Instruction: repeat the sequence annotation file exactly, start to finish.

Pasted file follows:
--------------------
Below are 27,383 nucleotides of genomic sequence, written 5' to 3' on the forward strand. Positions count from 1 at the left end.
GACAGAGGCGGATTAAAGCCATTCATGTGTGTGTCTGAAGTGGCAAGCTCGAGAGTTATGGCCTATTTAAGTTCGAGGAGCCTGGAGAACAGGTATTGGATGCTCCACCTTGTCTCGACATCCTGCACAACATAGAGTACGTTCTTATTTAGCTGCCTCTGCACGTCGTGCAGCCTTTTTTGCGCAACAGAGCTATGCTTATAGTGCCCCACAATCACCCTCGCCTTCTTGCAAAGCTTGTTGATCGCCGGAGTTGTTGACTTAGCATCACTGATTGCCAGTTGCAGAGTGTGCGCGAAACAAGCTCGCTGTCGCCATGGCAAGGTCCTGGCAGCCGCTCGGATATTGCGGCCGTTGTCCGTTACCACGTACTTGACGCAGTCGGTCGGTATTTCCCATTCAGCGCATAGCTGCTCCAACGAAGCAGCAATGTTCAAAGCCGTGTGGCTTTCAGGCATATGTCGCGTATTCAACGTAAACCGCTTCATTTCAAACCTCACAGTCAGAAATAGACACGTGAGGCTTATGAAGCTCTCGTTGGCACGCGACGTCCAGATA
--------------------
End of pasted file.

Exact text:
Below are 27,383 nucleotides of genomic sequence, written 5' to 3' on the forward strand. Positions count from 1 at the left end.
GACAGAGGCGGATTAAAGCCATTCATGTGTGTGTCTGAAGTGGCAAGCTCGAGAGTTATGGCCTATTTAAGTTCGAGGAGCCTGGAGAACAGGTATTGGATGCTCCACCTTGTCTCGACATCCTGCACAACATAGAGTACGTTCTTATTTAGCTGCCTCTGCACGTCGTGCAGCCTTTTTTGCGCAACAGAGCTATGCTTATAGTGCCCCACAATCACCCTCGCCTTCTTGCAAAGCTTGTTGATCGCCGGAGTTGTTGACTTAGCATCACTGATTGCCAGTTGCAGAGTGTGCGCGAAACAAGCTCGCTGTCGCCATGGCAAGGTCCTGGCAGCCGCTCGGATATTGCGGCCGTTGTCCGTTACCACGTACTTGACGCAGTCGGTCGGTATTTCCCATTCAGCGCATAGCTGCTCCAACGAAGCAGCAATGTTCAAAGCCGTGTGGCTTTCAGGCATATGTCGCGTATTCAACGTAAACCGCTTCATTTCAAACCTCACAGTCAGAAATAGACACGTGAGGCTTATGAAGCTCTCGTTGGCACGCGACGTCCAGATA